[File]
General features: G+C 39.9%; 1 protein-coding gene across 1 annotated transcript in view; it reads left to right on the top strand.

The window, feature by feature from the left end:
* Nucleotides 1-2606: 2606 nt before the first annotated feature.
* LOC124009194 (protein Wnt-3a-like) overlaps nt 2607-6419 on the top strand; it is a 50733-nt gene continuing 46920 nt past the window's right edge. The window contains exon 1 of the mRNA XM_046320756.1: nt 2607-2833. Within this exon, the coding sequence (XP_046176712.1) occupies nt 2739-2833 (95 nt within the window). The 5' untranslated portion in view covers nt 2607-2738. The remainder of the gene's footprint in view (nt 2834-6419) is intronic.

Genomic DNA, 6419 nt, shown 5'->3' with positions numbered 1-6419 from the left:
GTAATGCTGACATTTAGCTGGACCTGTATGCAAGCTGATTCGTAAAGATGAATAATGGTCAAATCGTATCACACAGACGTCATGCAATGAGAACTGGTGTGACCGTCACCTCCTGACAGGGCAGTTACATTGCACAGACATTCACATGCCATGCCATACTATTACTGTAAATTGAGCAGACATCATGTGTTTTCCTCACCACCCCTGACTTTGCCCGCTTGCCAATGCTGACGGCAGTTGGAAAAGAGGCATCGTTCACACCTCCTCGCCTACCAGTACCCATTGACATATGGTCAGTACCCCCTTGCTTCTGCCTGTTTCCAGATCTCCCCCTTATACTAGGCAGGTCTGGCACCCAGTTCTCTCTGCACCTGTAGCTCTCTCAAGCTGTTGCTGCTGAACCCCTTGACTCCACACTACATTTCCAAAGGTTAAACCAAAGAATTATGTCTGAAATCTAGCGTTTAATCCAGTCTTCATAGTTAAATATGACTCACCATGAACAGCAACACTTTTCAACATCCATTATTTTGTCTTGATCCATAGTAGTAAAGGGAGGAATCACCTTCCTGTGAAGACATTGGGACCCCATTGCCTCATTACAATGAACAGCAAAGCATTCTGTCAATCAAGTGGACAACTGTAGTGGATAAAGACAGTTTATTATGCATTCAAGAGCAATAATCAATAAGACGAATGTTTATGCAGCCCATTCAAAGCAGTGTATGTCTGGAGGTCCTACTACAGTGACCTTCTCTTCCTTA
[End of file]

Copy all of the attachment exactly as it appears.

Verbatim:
General features: G+C 39.9%; 1 protein-coding gene across 1 annotated transcript in view; it reads left to right on the top strand.

The window, feature by feature from the left end:
* Nucleotides 1-2606: 2606 nt before the first annotated feature.
* LOC124009194 (protein Wnt-3a-like) overlaps nt 2607-6419 on the top strand; it is a 50733-nt gene continuing 46920 nt past the window's right edge. The window contains exon 1 of the mRNA XM_046320756.1: nt 2607-2833. Within this exon, the coding sequence (XP_046176712.1) occupies nt 2739-2833 (95 nt within the window). The 5' untranslated portion in view covers nt 2607-2738. The remainder of the gene's footprint in view (nt 2834-6419) is intronic.

Genomic DNA, 6419 nt, shown 5'->3' with positions numbered 1-6419 from the left:
GTAATGCTGACATTTAGCTGGACCTGTATGCAAGCTGATTCGTAAAGATGAATAATGGTCAAATCGTATCACACAGACGTCATGCAATGAGAACTGGTGTGACCGTCACCTCCTGACAGGGCAGTTACATTGCACAGACATTCACATGCCATGCCATACTATTACTGTAAATTGAGCAGACATCATGTGTTTTCCTCACCACCCCTGACTTTGCCCGCTTGCCAATGCTGACGGCAGTTGGAAAAGAGGCATCGTTCACACCTCCTCGCCTACCAGTACCCATTGACATATGGTCAGTACCCCCTTGCTTCTGCCTGTTTCCAGATCTCCCCCTTATACTAGGCAGGTCTGGCACCCAGTTCTCTCTGCACCTGTAGCTCTCTCAAGCTGTTGCTGCTGAACCCCTTGACTCCACACTACATTTCCAAAGGTTAAACCAAAGAATTATGTCTGAAATCTAGCGTTTAATCCAGTCTTCATAGTTAAATATGACTCACCATGAACAGCAACACTTTTCAACATCCATTATTTTGTCTTGATCCATAGTAGTAAAGGGAGGAATCACCTTCCTGTGAAGACATTGGGACCCCATTGCCTCATTACAATGAACAGCAAAGCATTCTGTCAATCAAGTGGACAACTGTAGTGGATAAAGACAGTTTATTATGCATTCAAGAGCAATAATCAATAAGACGAATGTTTATGCAGCCCATTCAAAGCAGTGTATGTCTGGAGGTCCTACTACAGTGACCTTCTCTTCCTTA